If you’re looking for evidence of how much trouble the traditional magazine format – in print or digital – is in, you need look no further than the latest set of circulation figures from the ABC.
Today’s figures reveals that total print circulation at seven major publishers – Future, Dennis, Condé Nast, Bauer, Immediate, Hearst UK, and IPC – for all the titles they submit to the ABC, fell 4.83 percent from 12.65 million to 12.04 million.
The biggest drop in print circulation was at Future, which submits one title to be audited by the ABC this June – Total Film – which dropped 23 percent year-on-year from 60,912 copies sold in June 2013 to 46,912 in June this year.
Print sales dropped 9.9 percent at Bauer Media, which submits 14 titles to ABC, from 1,162,908 in June 2013 to 1,488,838 in June 2014.
Meanwhile on the digital side of things, digital circulation for digital editions – those deemed similar enough to their print counterparts – actually fell at three of the publishers: Dennis, Hearst, and Condé Nast.
At Dennis, digital circulation for the 8 digital titles it submits to ABC decreased 38.5 percent from 10,846 to 6,665 from June 2013 to June this year.
At Hearst the equivalent figure fell 17 percent from 52,017 to 43,149 across the 15 titles it has ABC digital certificated for.
And at Condé Nast digital circulation across the nine titles it submits to ABC fell 3.1 percent from 48,313 to 46,805.
At Future, Immediate, and IPC, digital circulation increased 14.7, 31.6 and 57 percent, respectively across a single title for Future, 26 titles for Immediate, and 25 titles for IPC – though none of these were reporting anywhere near as many digital editions to the ABC as Hearst or Condé Nast.
The ABC is promoting the growth in digital editions across all consumer magazine publishers, announcing that:
“Digital editions were first introduced to the ABC Consumer Magazines Report in 2011 and have grown significantly since then. In each subsequent Consumer Magazine Report we see more publishers reporting Digital Editions, with ever-increasing circulation figures.”
While that’s all true, there’s a little more context to the infographic ABC released with the consumer magazines report on digital edition circulation growth:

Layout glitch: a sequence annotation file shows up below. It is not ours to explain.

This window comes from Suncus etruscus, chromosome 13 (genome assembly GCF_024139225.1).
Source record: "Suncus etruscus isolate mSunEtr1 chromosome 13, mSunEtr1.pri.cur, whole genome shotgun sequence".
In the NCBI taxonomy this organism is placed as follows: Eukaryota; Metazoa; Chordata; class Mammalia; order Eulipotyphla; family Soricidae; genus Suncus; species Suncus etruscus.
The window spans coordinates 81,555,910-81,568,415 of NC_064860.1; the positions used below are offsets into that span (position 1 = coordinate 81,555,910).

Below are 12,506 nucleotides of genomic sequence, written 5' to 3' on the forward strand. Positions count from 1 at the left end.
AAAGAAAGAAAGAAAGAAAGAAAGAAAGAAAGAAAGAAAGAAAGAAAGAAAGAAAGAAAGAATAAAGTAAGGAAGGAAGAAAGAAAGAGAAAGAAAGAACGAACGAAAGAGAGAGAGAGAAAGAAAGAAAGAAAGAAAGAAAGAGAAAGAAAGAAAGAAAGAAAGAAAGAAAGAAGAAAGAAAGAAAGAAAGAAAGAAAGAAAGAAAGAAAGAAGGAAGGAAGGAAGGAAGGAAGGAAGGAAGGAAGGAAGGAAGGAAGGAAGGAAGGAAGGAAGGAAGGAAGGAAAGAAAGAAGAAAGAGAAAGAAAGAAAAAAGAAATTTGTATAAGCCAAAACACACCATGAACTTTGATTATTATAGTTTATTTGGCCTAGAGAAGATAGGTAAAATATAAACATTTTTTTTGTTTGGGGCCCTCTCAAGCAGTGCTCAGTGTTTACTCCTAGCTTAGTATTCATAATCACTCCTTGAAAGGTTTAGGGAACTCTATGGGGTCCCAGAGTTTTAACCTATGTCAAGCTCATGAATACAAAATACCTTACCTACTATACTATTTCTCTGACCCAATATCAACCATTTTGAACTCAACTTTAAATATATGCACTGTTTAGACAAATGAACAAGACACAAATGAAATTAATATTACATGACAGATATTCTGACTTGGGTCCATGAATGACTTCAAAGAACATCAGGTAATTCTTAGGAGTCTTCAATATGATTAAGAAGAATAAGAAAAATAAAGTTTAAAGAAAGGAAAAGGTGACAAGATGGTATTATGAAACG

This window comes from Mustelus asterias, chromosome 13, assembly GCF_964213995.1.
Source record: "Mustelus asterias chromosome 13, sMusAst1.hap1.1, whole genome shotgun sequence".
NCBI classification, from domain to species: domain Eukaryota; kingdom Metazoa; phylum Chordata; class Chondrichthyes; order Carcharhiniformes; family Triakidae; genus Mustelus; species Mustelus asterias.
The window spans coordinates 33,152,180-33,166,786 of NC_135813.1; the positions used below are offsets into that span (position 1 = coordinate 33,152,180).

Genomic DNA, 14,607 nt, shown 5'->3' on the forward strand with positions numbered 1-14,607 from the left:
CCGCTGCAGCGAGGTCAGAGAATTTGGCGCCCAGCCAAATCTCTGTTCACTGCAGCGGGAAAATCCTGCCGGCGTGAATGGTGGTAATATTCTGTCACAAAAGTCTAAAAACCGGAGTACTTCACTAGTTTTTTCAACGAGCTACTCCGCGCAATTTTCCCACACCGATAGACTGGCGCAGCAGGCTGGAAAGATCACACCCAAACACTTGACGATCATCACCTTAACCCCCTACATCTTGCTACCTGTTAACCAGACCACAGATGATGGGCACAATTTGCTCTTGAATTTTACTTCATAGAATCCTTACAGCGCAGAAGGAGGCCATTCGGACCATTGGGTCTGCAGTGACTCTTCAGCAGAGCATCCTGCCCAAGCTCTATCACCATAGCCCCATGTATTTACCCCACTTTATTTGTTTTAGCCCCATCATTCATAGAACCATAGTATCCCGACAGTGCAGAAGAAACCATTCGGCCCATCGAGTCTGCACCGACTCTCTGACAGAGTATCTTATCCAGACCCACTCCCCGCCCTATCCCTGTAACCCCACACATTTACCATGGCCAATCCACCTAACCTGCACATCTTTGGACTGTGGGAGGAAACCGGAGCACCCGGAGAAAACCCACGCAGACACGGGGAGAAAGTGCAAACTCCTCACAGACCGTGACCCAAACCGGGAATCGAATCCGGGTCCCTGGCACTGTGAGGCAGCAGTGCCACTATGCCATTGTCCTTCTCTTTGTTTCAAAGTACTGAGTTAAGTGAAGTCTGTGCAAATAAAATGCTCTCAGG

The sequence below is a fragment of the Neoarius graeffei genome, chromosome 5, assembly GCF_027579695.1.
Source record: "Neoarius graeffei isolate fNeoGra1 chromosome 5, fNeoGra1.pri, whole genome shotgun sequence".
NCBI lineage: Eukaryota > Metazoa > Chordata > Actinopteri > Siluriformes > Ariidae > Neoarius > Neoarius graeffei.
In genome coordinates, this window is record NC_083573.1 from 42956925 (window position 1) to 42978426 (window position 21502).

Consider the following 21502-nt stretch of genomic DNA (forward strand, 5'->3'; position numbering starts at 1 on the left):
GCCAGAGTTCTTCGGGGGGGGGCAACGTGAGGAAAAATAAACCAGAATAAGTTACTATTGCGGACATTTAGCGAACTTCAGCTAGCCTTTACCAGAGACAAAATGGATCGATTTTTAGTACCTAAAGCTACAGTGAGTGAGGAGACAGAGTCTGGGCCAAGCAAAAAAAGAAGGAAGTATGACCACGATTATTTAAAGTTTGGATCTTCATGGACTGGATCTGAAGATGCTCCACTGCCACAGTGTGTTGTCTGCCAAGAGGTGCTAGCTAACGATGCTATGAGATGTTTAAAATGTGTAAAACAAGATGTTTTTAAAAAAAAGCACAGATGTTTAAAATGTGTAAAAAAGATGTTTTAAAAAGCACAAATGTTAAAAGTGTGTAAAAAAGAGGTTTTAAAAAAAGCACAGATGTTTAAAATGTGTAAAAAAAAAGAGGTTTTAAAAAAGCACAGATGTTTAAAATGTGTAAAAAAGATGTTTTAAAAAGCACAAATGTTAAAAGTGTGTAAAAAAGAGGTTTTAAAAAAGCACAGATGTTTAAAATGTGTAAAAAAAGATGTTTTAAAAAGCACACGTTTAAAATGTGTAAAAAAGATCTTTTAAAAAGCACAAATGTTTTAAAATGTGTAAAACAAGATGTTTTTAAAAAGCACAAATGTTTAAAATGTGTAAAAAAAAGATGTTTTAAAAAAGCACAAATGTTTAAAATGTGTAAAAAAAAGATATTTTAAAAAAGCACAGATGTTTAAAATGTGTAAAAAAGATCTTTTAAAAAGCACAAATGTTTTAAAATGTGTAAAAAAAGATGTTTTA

If we chart this a different way, and look at percentage growth, its evident that the growth rate from 2011 to 2012 was enormous – nearly a 2,000 percent increase in the number of digital editions sold. That growth rate plummets from 2012 to 2013 however, down to 64.4 percent, and decreased last year even further, to just over 25 percent.
Yes that means digital edition circulation is still growing, but that growth is slowing down – yet more evidence digital editions as they are currently conceived are not the saviour of the magazine business.
These figures don’t show the full figure, both because some publications won’t be submitted to the ABC, and because digital editions and digital publications – those digital titles that aren’t so similar to their print versions – are counted separately.
That’s in part because of the restrictive rules ABC place on what constitutes a digital edition, which means publishers have to work with ABC to get their digital offerings classified as a digital publication, which appears as a separate area in the report.
In this set of figures there were only two digital publications reported – The Week and Attitude Magazine.
The Week managed a total average digital publication circulation of 26,283, while Attitude managed 13,373. Some 61 percent of The Week’s digital publication circulation was sold at below £1 per issue, however.
Nevertheless, Dennis Publishing’s Kerin O’Connor – chief executive of The Week, is happy with the results, but said the digital edition market was slowing:
“I think the business is smoothing out. I don’t think we’ll see the rampant lifts that we saw for the first two years of the iPad because you’re seeing a maturing of a medium. It’s not that surprising to see that kind of thing happen.”
“If you’ve got 50,000 people who are reading you as a monthly magazine then it’s unlikely you’re going to find another 50,000 who will want to read you as a digital one too.”
Same old same new
Overall, the figures suggest publishers are going to have to work a lot harder to sell more digital editions, or rethink what those digital editions should be, if they’re to make up circulation and advertising revenue lost through the continual decline of print.